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How to Identify Aggressive and Dominant Behavior in Dogs

Does the thought of training a dog who has been labeled “aggressive” or “dominant” make you feel stressed out, fearful, or anxious? First things first – take a deep breath and relax. 

At Dog Training Newbie, we understand firsthand how difficult it can be to work with aggressive and dominant behavior, and we are here to assist you in finding the absolute best solution for your dog’s training needs. 

Today, we’re going to teach you how to identify aggressive and dominant behavior in dogs – two behaviors that can be really tough to manage. 

But before we embark on this journey together, it’s important first to make one thing clear: the word “aggressive” defines behavior. It does NOT define your dog.

aggressive and dominant behavior

Using such a broad term to describe a dog’s demeanor oversimplifies what are, in most cases, truly complex behavioral problems – and generally speaking, the aggressive and dominant behavior that a dog may display is only the tip of the iceberg.

Such generalized labels will not help your dog… but understanding the cause of their behavior will.

A Word on Dominance Training

One final thing we’d like to mention before getting started – in years past, dog trainers have used the term “dominant” in wildly inappropriate ways to advocate for such outdated training methods.

One of which is called “Alpha Dog Training” – a methodology defined by the dog trainer’s intent to prove themselves the “alpha” of the pack.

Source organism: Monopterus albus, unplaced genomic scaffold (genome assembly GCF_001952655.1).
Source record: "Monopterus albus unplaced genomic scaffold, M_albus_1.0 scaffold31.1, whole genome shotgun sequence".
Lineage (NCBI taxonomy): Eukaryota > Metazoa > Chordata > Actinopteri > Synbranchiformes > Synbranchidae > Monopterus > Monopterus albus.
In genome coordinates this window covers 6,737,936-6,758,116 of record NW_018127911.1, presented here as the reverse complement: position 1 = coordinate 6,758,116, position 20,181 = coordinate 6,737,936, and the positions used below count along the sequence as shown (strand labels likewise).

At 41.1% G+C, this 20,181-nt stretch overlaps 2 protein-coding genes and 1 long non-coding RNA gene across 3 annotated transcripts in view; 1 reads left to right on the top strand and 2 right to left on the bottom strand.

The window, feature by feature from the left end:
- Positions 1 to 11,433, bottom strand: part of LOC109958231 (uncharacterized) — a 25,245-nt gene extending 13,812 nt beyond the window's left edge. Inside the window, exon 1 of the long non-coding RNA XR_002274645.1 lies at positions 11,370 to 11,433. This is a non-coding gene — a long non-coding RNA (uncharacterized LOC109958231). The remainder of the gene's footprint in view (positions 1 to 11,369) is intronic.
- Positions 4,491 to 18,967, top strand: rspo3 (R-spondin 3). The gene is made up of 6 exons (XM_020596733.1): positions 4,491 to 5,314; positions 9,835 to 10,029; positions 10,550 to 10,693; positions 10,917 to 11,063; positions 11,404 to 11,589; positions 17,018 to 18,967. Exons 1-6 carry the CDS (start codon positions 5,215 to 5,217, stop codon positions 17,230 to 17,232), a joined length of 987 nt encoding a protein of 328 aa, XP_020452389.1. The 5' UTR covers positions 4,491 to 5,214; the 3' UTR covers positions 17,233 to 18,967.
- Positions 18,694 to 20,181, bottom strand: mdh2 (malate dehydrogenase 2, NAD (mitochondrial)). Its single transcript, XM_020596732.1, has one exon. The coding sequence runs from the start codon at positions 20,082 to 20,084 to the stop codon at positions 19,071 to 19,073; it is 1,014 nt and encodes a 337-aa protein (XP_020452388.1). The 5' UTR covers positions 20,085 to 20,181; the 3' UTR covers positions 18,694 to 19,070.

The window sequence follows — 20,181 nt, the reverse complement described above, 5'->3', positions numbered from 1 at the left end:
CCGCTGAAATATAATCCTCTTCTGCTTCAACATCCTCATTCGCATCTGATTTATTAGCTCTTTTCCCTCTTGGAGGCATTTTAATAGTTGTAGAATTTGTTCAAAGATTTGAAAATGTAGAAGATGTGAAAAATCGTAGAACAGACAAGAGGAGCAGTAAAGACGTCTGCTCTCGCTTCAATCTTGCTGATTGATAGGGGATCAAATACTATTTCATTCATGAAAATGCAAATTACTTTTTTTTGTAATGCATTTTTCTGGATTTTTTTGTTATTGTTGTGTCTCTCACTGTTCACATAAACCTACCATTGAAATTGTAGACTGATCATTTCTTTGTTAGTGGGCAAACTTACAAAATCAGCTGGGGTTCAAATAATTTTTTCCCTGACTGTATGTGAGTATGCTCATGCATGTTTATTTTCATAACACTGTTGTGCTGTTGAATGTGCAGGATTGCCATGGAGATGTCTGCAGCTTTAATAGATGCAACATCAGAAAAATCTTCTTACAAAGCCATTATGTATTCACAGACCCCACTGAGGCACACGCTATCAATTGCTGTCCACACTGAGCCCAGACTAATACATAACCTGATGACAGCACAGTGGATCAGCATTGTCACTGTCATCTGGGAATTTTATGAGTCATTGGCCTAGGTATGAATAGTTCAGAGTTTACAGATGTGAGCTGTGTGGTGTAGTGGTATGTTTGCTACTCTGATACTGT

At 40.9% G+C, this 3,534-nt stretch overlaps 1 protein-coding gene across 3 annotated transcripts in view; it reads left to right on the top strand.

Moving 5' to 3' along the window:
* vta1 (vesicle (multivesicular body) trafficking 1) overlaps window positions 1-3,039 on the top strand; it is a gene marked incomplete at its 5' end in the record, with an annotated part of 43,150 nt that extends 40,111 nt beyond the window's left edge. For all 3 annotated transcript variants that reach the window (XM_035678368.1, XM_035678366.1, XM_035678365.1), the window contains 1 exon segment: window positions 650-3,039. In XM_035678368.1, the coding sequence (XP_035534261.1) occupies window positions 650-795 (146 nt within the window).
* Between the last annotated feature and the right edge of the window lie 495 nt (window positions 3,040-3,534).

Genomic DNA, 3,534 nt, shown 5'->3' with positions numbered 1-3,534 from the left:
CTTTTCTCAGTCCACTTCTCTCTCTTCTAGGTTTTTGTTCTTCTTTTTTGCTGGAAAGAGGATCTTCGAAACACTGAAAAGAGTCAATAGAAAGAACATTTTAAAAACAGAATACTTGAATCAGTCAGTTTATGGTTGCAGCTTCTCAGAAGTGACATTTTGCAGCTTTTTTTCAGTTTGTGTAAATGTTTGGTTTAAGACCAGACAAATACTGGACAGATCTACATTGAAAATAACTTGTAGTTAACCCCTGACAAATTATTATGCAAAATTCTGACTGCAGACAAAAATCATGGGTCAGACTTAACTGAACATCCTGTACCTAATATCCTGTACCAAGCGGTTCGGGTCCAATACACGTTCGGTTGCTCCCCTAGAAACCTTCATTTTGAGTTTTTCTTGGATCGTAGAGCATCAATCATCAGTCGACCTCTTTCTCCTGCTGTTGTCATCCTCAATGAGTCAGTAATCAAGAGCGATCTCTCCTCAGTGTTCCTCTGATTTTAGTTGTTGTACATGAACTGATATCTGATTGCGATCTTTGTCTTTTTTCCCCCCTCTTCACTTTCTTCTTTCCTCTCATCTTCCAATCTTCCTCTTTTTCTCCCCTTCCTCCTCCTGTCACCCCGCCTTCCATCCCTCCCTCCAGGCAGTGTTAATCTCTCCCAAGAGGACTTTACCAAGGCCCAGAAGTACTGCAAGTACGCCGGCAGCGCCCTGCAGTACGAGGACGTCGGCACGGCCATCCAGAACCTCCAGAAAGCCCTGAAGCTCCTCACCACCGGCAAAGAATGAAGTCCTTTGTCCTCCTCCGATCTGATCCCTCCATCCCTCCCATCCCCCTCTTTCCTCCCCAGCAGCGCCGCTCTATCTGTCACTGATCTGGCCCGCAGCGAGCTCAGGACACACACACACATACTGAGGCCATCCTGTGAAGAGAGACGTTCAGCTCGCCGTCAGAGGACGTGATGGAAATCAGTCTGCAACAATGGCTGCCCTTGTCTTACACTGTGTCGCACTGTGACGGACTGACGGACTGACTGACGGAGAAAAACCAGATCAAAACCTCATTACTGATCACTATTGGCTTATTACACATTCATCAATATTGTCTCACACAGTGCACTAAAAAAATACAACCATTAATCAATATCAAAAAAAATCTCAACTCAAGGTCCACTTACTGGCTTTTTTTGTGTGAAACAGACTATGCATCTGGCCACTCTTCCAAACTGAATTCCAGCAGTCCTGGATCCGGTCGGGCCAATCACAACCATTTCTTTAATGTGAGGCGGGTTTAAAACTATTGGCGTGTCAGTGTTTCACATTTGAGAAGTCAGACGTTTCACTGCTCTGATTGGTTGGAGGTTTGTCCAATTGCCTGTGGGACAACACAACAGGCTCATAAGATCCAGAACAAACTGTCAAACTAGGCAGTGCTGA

These types of training methods are aggressive (in the true meaning of the word) and archaic, to say the least, and rely heavily on a skewed perception of canines themselves. 

To learn more about dominance training and other such outdated methods, check out our blog post entitled Owners Beware – 3 Outdated Dog Training Methods.”

Defining the Labels: Aggressive and Dominant - What Do They Really Mean?

Before we can truly understand what makes an “aggressive” dog behave the way he does, we must first have a firm grasp on the meaning of the word itself. 

The term “aggression” is defined by Oxford Languages as “hostile or violent behavior or attitudes toward another; readiness to attack or confront.”

For dogs, many of the behaviors that we humans perceive as “aggressive” are, in reality, tools of communication amongst one another. 

In the animal kingdom, things like a growl, a hard stare, or a snap are used to deliver warnings that a dog is worried, uncomfortable, or simply needs space. 

A great example of this can be seen with mother dogs – if a puppy pulls too hard on the mother’s ears or won’t get out of her face, she will deliver a quick (but harmless) snap toward the puppy to correct him. 

Only when these actions are not sufficient will dogs escalate to more severe behaviors such as lunging, stronger vocalizations, and biting. Typically, these actions are reserved for instances when a dog feels like their safety is being threatened. 

So does the word “aggressive” really apply to these behaviors? Not exactly. 

The word “dominance,” on the other hand, is used to describe any action which intends to garner “command, control, or prevail over all others.”

While many problematic canine behaviors, such as growling, herding, resource guarding, and mounting, are often attributed to dominance, there is no real evidence to suggest that dogs have the desire to dominate humans. 

All behaviors labeled “dominant” can be more easily approached by simply taking the “D“ word out of the equation and, instead, looking at the circumstances surrounding that behavior.